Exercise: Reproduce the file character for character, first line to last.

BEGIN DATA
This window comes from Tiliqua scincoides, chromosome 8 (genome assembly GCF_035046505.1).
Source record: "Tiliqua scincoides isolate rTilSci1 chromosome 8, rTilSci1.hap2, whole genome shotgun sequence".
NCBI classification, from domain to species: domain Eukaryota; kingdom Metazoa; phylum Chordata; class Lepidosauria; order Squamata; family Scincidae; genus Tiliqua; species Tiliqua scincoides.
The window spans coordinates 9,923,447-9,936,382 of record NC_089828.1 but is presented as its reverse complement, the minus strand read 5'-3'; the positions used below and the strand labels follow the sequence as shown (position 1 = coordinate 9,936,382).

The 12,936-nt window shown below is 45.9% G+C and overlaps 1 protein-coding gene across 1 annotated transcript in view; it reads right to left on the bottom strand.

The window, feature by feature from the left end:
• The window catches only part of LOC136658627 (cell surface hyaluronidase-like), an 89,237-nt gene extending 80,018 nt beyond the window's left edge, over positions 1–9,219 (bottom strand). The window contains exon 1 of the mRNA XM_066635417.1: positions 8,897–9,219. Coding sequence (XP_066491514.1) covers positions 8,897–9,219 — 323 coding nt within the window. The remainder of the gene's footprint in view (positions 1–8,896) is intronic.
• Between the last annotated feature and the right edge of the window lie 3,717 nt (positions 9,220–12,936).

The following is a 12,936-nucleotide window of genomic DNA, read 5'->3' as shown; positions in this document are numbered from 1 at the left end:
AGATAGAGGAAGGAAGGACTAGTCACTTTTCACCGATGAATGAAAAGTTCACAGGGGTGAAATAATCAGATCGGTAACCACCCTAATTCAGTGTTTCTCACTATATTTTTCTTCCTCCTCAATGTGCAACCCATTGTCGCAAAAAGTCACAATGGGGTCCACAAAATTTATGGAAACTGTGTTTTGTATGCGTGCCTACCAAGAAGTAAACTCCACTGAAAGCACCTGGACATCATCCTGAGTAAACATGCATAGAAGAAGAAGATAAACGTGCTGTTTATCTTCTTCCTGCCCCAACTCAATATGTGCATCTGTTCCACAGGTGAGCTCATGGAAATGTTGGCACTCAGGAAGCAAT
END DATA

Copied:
This window comes from Tiliqua scincoides, chromosome 8 (genome assembly GCF_035046505.1).
Source record: "Tiliqua scincoides isolate rTilSci1 chromosome 8, rTilSci1.hap2, whole genome shotgun sequence".
NCBI classification, from domain to species: domain Eukaryota; kingdom Metazoa; phylum Chordata; class Lepidosauria; order Squamata; family Scincidae; genus Tiliqua; species Tiliqua scincoides.
The window spans coordinates 9,923,447-9,936,382 of record NC_089828.1 but is presented as its reverse complement, the minus strand read 5'-3'; the positions used below and the strand labels follow the sequence as shown (position 1 = coordinate 9,936,382).

The 12,936-nt window shown below is 45.9% G+C and overlaps 1 protein-coding gene across 1 annotated transcript in view; it reads right to left on the bottom strand.

The window, feature by feature from the left end:
• The window catches only part of LOC136658627 (cell surface hyaluronidase-like), an 89,237-nt gene extending 80,018 nt beyond the window's left edge, over positions 1–9,219 (bottom strand). The window contains exon 1 of the mRNA XM_066635417.1: positions 8,897–9,219. Coding sequence (XP_066491514.1) covers positions 8,897–9,219 — 323 coding nt within the window. The remainder of the gene's footprint in view (positions 1–8,896) is intronic.
• Between the last annotated feature and the right edge of the window lie 3,717 nt (positions 9,220–12,936).

The following is a 12,936-nucleotide window of genomic DNA, read 5'->3' as shown; positions in this document are numbered from 1 at the left end:
AGATAGAGGAAGGAAGGACTAGTCACTTTTCACCGATGAATGAAAAGTTCACAGGGGTGAAATAATCAGATCGGTAACCACCCTAATTCAGTGTTTCTCACTATATTTTTCTTCCTCCTCAATGTGCAACCCATTGTCGCAAAAAGTCACAATGGGGTCCACAAAATTTATGGAAACTGTGTTTTGTATGCGTGCCTACCAAGAAGTAAACTCCACTGAAAGCACCTGGACATCATCCTGAGTAAACATGCATAGAAGAAGAAGATAAACGTGCTGTTTATCTTCTTCCTGCCCCAACTCAATATGTGCATCTGTTCCACAGGTGAGCTCATGGAAATGTTGGCACTCAGGAAGCAAT